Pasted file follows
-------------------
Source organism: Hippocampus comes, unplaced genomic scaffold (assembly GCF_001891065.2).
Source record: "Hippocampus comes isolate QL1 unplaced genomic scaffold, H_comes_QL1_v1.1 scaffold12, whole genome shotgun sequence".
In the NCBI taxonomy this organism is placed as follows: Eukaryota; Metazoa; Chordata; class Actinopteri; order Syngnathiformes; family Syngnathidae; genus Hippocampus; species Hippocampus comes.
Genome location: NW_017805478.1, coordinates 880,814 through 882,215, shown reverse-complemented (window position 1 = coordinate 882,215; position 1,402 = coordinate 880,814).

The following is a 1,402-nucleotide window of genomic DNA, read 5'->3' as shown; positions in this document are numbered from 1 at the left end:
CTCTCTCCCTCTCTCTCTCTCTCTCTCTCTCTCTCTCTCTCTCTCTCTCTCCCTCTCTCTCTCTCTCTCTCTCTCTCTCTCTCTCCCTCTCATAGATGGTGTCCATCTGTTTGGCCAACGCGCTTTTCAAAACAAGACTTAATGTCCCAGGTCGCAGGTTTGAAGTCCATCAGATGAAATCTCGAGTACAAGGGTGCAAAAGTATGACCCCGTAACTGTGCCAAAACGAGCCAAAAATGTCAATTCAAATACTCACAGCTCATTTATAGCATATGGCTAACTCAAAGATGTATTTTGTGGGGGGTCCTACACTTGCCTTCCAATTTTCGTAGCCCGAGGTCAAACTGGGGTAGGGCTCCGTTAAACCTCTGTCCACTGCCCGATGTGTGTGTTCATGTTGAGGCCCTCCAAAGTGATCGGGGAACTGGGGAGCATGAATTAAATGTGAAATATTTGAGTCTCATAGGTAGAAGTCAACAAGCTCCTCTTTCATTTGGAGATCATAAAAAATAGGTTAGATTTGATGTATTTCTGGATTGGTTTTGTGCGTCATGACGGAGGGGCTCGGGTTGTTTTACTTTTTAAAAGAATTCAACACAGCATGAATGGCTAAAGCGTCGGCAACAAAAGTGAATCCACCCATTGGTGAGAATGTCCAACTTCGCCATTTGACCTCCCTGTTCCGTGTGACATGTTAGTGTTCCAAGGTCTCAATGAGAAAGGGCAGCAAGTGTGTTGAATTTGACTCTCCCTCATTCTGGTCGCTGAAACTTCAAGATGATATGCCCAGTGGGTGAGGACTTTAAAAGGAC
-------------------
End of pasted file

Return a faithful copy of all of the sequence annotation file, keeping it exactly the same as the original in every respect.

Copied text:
Source organism: Hippocampus comes, unplaced genomic scaffold (assembly GCF_001891065.2).
Source record: "Hippocampus comes isolate QL1 unplaced genomic scaffold, H_comes_QL1_v1.1 scaffold12, whole genome shotgun sequence".
In the NCBI taxonomy this organism is placed as follows: Eukaryota; Metazoa; Chordata; class Actinopteri; order Syngnathiformes; family Syngnathidae; genus Hippocampus; species Hippocampus comes.
Genome location: NW_017805478.1, coordinates 880,814 through 882,215, shown reverse-complemented (window position 1 = coordinate 882,215; position 1,402 = coordinate 880,814).

The following is a 1,402-nucleotide window of genomic DNA, read 5'->3' as shown; positions in this document are numbered from 1 at the left end:
CTCTCTCCCTCTCTCTCTCTCTCTCTCTCTCTCTCTCTCTCTCTCTCTCTCCCTCTCTCTCTCTCTCTCTCTCTCTCTCTCTCTCCCTCTCATAGATGGTGTCCATCTGTTTGGCCAACGCGCTTTTCAAAACAAGACTTAATGTCCCAGGTCGCAGGTTTGAAGTCCATCAGATGAAATCTCGAGTACAAGGGTGCAAAAGTATGACCCCGTAACTGTGCCAAAACGAGCCAAAAATGTCAATTCAAATACTCACAGCTCATTTATAGCATATGGCTAACTCAAAGATGTATTTTGTGGGGGGTCCTACACTTGCCTTCCAATTTTCGTAGCCCGAGGTCAAACTGGGGTAGGGCTCCGTTAAACCTCTGTCCACTGCCCGATGTGTGTGTTCATGTTGAGGCCCTCCAAAGTGATCGGGGAACTGGGGAGCATGAATTAAATGTGAAATATTTGAGTCTCATAGGTAGAAGTCAACAAGCTCCTCTTTCATTTGGAGATCATAAAAAATAGGTTAGATTTGATGTATTTCTGGATTGGTTTTGTGCGTCATGACGGAGGGGCTCGGGTTGTTTTACTTTTTAAAAGAATTCAACACAGCATGAATGGCTAAAGCGTCGGCAACAAAAGTGAATCCACCCATTGGTGAGAATGTCCAACTTCGCCATTTGACCTCCCTGTTCCGTGTGACATGTTAGTGTTCCAAGGTCTCAATGAGAAAGGGCAGCAAGTGTGTTGAATTTGACTCTCCCTCATTCTGGTCGCTGAAACTTCAAGATGATATGCCCAGTGGGTGAGGACTTTAAAAGGAC